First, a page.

Photographic Moments

Ballyscanlon Lake, Co. Waterford
Ballyscanlon Lake, Co. Waterford

We do not remember days, we remember moments.                   (Cesare Pavese)

This photograph of Ballyscanlon Lake has lived on my computer for almost five years now and I remember the moment I took it as if it were now.

It was back in late September 2010, just a few weeks after my father died and I followed the sunset out to Ballyscanlon Lake. I remember nothing of the day involved but will never forget the peace and solitude that I experienced watching the sun setting on that still evening when the air was full of fragrance after rain.

Ballyscanlon was a favourite haunt of Dad’s and I had such a strong sense that night of his presence there with me.

It never ceases to amaze me how particular photographs can bridge time and peel back layer after layer of thought, emotion and experience.

Do YOU have special photographs that are like bridges to precious moments?

Author: socialbridge

I am a sociologist and writer from Ireland. I have worked as a social researcher for 30 years and have had a lifelong passion for writing. My main research interests relate to health care and sense of place.

44 thoughts on “Photographic Moments”

    1. That feels sad to me, Paul, but I know that they don’t play as big a part in lots of people’s lives as they do in mine. Maybe you’ll be converted yet!!

  1. I have many which I look at and reminisce but two photos I look at each day many times. They are in my kitchen on the dresser. One is of young Daniel jumping off the pier into the water, full of life, and the other is off myself and my seven girl friends on a night out. We had such a great night and as I look at it I think of it as my ‘before’ photo, when life was wonderful for all of us and young Dan was alive.
    I don’t look at it mournfully. For me it is a reminder. To appreciate every day, for we never know when we are taking our last ‘before’ photo.
    Your photo here is beautiful, and I can well imagine how you would have felt on such an evening after losing your dad.

    1. Tric, thanks for sharing these profound thoughts. No, we never, ever know.
      I must say that I felt as if Dad was with me ~ and I’m not in any way spiritual. It was just the kind of evening and place he adored.

  2. This is so beautiful and peaceful Jean. I feel grateful that I have captured some wonderful memories in the past few years!
    Photography is so readily available to us nowadays … I’m grateful!

    1. Glad you like it, Val.
      I guess I’m especially fortunate as my father was such an avid photographer and we have thousands of photos stretching back all our lives. It seems only natural to continue the tradition.

  3. I have pictures of different family members who have since passed on, and each evokes a memory. There are also birthday gatherings of our children and when looking at them a memory comes to mind. Pictures are a wonderful way to preserve a memory. My hubby and I have gone to some very nice places for vacatiions and we look at them remembering significant happenings. I love your picture and what it means to you…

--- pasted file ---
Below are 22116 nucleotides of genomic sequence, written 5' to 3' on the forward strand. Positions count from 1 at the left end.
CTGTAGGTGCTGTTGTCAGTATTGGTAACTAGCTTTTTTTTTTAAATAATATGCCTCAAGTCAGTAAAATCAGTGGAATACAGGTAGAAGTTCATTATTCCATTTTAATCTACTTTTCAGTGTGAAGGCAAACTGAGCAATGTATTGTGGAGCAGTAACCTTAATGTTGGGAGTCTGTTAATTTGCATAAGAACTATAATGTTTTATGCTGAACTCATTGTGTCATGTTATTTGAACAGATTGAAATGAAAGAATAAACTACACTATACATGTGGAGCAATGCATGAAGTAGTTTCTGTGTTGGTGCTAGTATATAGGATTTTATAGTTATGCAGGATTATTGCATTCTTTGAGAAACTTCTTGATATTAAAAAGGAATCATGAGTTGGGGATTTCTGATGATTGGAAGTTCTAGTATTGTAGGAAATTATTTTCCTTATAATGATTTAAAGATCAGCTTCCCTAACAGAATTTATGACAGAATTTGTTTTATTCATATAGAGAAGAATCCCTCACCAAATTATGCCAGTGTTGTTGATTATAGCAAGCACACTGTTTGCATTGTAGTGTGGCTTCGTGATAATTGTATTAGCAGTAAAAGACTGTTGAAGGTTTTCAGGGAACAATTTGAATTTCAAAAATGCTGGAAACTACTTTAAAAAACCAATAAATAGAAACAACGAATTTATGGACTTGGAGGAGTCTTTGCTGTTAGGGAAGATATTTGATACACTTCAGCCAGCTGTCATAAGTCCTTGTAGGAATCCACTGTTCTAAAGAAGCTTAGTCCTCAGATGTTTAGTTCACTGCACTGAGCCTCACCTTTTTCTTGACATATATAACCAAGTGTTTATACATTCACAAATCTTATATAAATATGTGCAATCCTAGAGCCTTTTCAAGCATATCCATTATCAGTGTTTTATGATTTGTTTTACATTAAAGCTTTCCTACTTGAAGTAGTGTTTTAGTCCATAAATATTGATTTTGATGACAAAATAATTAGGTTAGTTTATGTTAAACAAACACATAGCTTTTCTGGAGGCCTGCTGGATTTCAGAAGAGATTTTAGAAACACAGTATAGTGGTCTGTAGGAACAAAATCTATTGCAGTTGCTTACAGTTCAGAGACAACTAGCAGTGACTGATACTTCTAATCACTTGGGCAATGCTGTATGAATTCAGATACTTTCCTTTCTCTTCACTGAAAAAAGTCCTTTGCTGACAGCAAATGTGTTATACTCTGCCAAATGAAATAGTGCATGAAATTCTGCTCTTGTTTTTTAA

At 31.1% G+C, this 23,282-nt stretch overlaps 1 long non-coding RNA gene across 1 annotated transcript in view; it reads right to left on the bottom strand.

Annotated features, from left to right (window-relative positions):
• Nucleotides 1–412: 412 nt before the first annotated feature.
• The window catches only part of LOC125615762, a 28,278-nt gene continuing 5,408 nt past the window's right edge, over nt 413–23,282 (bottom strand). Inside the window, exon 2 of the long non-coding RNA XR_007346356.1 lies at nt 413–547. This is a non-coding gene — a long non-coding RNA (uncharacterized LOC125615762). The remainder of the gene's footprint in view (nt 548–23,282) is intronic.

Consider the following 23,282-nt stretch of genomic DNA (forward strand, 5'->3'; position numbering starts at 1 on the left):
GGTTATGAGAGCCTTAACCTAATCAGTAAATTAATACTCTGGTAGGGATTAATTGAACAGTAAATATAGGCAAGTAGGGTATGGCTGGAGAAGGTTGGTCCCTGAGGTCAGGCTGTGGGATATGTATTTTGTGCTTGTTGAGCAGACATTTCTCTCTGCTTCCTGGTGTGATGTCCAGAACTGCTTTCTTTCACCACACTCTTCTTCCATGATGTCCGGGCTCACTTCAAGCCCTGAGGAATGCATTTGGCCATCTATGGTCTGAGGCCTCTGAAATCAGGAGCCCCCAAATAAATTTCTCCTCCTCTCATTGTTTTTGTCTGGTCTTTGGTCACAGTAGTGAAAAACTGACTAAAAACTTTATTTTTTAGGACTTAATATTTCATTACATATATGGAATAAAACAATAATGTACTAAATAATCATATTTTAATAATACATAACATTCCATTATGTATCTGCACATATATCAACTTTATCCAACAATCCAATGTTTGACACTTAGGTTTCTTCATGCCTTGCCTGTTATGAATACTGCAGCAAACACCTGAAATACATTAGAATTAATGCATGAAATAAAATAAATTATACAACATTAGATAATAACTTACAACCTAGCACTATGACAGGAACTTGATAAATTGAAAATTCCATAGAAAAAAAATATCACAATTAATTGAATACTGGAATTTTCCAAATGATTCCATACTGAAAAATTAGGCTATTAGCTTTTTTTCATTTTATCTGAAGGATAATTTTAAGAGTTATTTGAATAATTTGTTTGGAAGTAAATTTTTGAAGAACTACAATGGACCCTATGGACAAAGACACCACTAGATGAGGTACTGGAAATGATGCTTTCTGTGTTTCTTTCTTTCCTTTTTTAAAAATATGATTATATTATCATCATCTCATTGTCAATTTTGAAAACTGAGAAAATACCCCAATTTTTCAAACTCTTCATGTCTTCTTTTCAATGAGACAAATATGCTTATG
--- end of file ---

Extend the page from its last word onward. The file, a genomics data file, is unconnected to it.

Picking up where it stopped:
4. I am visually inspired, so photos mean everything and losing them is like another death. That’s why, whenever my computer decides to have a fit, my husband sees the worst of my hysterical panic until he fixes it and calm returns. (Yes, it’s all backed up – but still…)

  5. This is a lovely post and photo, Jean. Photos have been a big part of our life and there are so many that I’d have to really think to choose one special memory. My hubby has kept our photo albums in order with dates and comments for our 27 years together. Now with digital, I have our “albums” on our desktop. They’re organized but it’s not the same as sitting down and flipping through a physical album. If we take a special trip or if there’s a momentous event, we’ll put a small album together but the real issue now is room to store them! 🙂

  6. I have one of those digital picture frames that you download from your camera computer chip (I guess that’s what it’s called) so it holds about 1200 pictures and gives a brief moment of each plugs in and you just let it go on and never gets boring watching it as it has caught that special moment in time…

  7. That’s one stunning yet serene sunset with water reflection, Jean … making your dad proud! Growing up, I was always the one with a camera. Now the blog has become my photo album… lol 🙂 ♥ ❤

  8. “It never ceases to amaze me how particular photographs can bridge time and peel back layer after layer of thought, emotion and experience.”
    What amazes me is how you language experiences and thought and emotion in such tantalizing and poetic ways, “…peel back layer after layer…” And then, you add those thought-provoking questions and engage us in peeling back our own layers.

    I have been in love with photography since I got my first camera, a 35 millimeter used Konica picked up in a pawn shop. I still have many of the photos I took with it, even after it got a good dousing in the Gulf of Mexico when I was washed off a jetty with the camera around my neck. Opened it up, dried it out, and it continued to take great pictures.

  9. Such a beautiful image.. You know, reading the comments, I think you are right. There is only room for one photographer in the house. And in this one it is me! In my parent’s it was my dad. What kills me is, years ago, after my parents divorced, the slides and movies ended up in my sister’s house. When she moved, she threw them all out as none of us agreed to take them. I am still hitting myself to this day as there are now special printers that can transfer slides to jpeg… All those memories. Trashed.

  10. Wonderful post, fabulous image…
    Oh, yes – I do have precious moments (which I am very grateful to have).

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